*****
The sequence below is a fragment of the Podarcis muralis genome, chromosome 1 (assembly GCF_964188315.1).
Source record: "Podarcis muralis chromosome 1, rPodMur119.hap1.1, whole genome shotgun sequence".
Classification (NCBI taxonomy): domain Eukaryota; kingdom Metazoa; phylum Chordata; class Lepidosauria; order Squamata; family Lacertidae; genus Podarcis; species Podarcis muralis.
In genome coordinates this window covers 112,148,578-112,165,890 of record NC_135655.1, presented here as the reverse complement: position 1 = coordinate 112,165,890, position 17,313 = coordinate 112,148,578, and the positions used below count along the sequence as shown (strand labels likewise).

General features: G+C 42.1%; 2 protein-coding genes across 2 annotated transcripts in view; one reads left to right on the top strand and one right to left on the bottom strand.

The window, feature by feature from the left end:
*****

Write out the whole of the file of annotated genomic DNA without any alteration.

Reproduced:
The sequence below is a fragment of the Podarcis muralis genome, chromosome 1 (assembly GCF_964188315.1).
Source record: "Podarcis muralis chromosome 1, rPodMur119.hap1.1, whole genome shotgun sequence".
Classification (NCBI taxonomy): domain Eukaryota; kingdom Metazoa; phylum Chordata; class Lepidosauria; order Squamata; family Lacertidae; genus Podarcis; species Podarcis muralis.
In genome coordinates this window covers 112,148,578-112,165,890 of record NC_135655.1, presented here as the reverse complement: position 1 = coordinate 112,165,890, position 17,313 = coordinate 112,148,578, and the positions used below count along the sequence as shown (strand labels likewise).

General features: G+C 42.1%; 2 protein-coding genes across 2 annotated transcripts in view; one reads left to right on the top strand and one right to left on the bottom strand.

The window, feature by feature from the left end: